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The last paragraph is nonsense. English medical schools are recognised all over the world. With a UK medical degree you can practice anywhere in the EU or Australia, New Zealand etc without doing any extra exams and can practice in places like the US by doing the exams all their students have to do anyway. With a US medical education, you can't really work anywhere else without needing to do a load of extra stuff. Bottom line though, if you want to work in the US, train there.

Yes but Australia, NZ are part of the Commonwealth which is not the entire world. The English medical degree isn't recognized as it should in the US which is why you have to go through the endless exams that any foreign medical graduates have to go through whether it be from Britain, Poland, or even Mexico where the education is subpar. If the English degree was truly recognized they wouldn't make you sit through exams that measly 2nd year US medical students write even if you have over 20 years of clinical experience in a British hospital.

Being in a European medical school, I'd have to say that most of the profs gloat about having done internships or experience in US hospitals. Theres a certain reputation that goes with being American trained and its not fair but its just the way it works. I know the Americans also view their medical education as most superior worldwide therefore they don't necessarily view European degrees the same way the Europeans perceive theirs.
 

bambi

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Yes but Australia, NZ are part of the Commonwealth which is not the entire world. The English medical degree isn't recognized as it should in the US which is why you have to go through the endless exams that any foreign medical graduates have to go through whether it be from Britain, Poland, or even Mexico where the education is subpar. If the English degree was truly recognized they wouldn't make you sit through exams that measly 2nd year US medical students write even if you have over 20 years of clinical experience in a British hospital.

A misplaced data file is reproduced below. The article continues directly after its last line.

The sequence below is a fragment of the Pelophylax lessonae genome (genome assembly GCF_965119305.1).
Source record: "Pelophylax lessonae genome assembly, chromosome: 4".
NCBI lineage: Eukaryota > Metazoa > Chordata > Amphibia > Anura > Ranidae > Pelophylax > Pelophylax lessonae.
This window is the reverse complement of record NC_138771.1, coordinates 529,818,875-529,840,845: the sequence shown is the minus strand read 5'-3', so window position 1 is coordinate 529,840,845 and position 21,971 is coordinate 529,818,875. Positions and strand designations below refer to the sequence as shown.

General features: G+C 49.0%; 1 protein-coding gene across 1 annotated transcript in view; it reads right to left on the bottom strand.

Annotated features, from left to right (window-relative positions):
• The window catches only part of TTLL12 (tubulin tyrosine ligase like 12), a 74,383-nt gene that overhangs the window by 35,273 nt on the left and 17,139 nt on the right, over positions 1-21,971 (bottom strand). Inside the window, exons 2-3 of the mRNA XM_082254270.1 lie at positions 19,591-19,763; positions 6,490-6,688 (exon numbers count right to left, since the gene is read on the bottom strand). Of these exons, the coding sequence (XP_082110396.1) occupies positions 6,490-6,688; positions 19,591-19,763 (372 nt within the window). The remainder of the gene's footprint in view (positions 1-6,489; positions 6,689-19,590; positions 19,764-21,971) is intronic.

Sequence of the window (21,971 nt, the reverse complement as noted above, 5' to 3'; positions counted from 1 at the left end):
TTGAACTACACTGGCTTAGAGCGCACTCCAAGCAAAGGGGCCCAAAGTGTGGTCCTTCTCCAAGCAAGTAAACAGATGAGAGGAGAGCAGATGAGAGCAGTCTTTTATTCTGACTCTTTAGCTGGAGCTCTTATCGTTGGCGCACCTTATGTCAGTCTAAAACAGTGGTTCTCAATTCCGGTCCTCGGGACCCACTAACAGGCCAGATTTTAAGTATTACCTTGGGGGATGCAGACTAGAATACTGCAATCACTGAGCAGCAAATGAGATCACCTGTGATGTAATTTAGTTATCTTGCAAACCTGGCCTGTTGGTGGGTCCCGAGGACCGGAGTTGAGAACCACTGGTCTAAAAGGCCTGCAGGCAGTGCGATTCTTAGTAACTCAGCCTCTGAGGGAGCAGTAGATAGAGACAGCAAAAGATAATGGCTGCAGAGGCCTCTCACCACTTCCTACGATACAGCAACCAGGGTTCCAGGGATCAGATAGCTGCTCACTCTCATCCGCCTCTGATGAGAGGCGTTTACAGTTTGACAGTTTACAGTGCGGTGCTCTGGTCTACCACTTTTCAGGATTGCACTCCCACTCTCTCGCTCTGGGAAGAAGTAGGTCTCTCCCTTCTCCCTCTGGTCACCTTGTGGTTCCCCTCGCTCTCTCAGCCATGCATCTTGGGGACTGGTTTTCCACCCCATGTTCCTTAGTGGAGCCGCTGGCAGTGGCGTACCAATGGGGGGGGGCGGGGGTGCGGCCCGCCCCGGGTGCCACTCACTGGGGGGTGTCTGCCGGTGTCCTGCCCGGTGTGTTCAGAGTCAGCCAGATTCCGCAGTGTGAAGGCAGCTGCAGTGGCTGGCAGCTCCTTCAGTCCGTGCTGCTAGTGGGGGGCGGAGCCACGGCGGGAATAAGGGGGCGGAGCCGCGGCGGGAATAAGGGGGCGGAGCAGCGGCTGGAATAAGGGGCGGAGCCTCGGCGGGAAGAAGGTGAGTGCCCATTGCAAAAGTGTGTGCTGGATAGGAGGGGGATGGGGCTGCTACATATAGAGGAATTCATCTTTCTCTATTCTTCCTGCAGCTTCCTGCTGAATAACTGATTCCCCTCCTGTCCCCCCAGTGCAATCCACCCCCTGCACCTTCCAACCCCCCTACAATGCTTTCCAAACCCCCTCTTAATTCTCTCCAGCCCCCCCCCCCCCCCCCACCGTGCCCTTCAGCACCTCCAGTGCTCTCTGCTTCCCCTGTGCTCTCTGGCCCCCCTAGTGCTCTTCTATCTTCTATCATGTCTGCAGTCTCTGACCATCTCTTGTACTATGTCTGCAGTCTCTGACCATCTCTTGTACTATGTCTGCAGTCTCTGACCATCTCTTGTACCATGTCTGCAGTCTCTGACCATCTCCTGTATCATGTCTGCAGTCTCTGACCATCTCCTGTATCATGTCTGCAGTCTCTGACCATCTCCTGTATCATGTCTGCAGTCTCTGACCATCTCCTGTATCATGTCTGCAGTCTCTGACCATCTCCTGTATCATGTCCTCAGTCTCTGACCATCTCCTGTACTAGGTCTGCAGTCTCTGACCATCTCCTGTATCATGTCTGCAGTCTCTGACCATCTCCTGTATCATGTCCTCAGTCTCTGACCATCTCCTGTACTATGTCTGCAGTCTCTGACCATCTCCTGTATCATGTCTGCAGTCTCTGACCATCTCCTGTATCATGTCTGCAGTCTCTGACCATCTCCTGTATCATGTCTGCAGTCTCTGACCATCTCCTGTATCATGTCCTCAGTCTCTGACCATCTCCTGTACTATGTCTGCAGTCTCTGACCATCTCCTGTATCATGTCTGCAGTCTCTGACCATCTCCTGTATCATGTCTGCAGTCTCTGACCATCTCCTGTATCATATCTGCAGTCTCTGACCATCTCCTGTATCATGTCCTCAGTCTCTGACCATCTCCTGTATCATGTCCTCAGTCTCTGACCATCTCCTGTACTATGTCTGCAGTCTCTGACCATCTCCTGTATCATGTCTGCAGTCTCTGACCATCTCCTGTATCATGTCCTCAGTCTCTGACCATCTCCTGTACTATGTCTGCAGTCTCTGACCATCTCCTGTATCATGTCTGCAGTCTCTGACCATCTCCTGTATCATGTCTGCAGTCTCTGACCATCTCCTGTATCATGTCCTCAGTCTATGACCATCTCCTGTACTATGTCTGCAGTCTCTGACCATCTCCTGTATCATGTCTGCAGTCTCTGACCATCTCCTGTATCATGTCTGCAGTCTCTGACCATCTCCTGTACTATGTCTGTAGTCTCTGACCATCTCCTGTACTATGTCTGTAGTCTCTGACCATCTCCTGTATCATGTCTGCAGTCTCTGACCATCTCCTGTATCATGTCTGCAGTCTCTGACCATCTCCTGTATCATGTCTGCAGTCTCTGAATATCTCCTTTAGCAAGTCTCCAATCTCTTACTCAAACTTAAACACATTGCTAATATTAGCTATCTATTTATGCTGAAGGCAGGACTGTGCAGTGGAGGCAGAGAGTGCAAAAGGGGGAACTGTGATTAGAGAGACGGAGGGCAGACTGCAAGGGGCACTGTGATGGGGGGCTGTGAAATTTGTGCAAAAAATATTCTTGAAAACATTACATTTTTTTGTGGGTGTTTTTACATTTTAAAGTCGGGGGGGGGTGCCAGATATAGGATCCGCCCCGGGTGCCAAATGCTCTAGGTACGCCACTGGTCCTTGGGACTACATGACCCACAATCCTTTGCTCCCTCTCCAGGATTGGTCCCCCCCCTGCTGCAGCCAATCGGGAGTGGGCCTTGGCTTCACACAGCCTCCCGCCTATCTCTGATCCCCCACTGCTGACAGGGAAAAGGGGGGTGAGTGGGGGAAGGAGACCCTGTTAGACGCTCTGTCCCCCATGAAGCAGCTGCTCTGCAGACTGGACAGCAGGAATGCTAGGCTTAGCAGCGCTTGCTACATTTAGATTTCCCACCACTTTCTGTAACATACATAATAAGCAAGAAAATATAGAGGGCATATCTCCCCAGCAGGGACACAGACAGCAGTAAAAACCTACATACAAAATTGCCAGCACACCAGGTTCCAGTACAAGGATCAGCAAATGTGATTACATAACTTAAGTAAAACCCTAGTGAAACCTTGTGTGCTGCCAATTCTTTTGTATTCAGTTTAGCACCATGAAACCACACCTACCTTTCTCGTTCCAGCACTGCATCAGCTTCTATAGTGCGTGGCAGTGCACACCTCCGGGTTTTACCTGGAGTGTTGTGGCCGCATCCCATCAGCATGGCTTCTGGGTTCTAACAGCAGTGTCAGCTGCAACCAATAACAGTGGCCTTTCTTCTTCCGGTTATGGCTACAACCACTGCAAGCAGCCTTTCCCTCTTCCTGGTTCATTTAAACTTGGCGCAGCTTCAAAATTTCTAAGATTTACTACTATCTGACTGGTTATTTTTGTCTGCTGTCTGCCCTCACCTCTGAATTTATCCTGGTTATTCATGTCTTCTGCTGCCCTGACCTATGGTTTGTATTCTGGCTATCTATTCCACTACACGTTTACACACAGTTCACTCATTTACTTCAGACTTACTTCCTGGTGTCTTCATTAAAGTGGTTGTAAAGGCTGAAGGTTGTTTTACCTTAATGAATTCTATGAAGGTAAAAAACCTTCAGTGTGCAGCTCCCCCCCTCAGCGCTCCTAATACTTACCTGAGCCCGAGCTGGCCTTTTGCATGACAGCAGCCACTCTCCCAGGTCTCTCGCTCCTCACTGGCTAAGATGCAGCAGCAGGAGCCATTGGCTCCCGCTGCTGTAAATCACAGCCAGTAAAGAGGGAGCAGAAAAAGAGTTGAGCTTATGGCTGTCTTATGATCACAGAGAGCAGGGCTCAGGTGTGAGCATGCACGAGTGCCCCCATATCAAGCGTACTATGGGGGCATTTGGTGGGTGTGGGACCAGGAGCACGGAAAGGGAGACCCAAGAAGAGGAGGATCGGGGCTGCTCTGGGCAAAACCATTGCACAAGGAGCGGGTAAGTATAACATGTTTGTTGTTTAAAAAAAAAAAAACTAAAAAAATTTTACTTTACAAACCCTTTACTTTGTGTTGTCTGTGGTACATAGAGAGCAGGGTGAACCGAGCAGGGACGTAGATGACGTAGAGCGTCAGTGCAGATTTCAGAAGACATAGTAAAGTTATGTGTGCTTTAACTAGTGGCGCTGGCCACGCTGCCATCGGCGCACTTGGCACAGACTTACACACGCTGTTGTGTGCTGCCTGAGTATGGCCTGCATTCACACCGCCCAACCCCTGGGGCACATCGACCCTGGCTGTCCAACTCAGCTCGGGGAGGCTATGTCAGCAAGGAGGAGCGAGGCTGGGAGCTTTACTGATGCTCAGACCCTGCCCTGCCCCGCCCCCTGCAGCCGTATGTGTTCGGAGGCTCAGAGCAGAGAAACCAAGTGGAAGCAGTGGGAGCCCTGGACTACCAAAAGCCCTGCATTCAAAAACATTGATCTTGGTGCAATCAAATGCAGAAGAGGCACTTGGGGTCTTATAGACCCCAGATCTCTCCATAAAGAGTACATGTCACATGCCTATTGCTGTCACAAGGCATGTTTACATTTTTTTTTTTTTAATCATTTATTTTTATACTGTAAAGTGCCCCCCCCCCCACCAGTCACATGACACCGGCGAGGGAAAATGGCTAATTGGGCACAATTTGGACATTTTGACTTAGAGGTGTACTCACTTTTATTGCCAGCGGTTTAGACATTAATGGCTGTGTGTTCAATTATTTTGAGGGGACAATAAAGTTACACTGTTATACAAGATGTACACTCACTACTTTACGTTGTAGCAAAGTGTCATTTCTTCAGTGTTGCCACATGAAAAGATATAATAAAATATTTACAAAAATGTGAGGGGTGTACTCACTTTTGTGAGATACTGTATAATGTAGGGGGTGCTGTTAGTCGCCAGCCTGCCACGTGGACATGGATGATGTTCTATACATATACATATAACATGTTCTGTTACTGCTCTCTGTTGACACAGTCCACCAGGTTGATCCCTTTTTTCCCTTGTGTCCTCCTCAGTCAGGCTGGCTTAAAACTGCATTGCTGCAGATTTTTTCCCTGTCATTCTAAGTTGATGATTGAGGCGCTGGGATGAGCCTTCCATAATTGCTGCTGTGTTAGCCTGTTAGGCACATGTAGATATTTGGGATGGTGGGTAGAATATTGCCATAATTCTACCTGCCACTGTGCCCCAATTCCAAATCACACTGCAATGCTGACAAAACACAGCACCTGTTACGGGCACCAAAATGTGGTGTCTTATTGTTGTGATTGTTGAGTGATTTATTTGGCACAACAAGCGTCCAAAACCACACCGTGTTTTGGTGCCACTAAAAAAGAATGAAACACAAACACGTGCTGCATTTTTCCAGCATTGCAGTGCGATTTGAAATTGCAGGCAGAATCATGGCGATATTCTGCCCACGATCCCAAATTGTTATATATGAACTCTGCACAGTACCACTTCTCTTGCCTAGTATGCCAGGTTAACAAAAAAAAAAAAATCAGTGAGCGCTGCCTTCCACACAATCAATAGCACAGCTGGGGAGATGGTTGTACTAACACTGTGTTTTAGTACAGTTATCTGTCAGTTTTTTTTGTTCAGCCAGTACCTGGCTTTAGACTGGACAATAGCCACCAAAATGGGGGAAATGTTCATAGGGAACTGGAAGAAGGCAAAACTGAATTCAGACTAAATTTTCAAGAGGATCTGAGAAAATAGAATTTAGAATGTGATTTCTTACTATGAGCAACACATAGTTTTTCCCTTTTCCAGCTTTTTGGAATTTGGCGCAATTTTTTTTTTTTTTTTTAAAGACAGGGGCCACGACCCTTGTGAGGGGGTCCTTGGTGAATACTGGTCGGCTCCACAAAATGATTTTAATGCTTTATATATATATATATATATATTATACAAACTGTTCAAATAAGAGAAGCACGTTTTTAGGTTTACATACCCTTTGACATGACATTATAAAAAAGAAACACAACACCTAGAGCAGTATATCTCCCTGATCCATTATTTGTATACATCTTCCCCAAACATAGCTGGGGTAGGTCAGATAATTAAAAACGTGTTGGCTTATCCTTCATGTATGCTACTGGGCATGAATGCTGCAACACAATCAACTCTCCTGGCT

Being in a European medical school, I'd have to say that most of the profs gloat about having done internships or experience in US hospitals. Theres a certain reputation that goes with being American trained and its not fair but its just the way it works. I know the Americans also view their medical education as most superior worldwide therefore they don't necessarily view European degrees the same way the Europeans perceive theirs.

Very few people work in the UK for 20 years and then move to the US. I think it's perfectly reasonable to make anyone wanting to work in the US take the same exams as the US folks do. It's not saying other degrees are lesser. We don't really recognise US degrees either. If you are an attending and go through a very long process of crap we will accept your training if you are board certified but not otherwise. Also I have heard of plenty of UK grads going to the UK and essentially skipping the majority of residency, they do a year or so for the legal stuff but that's it.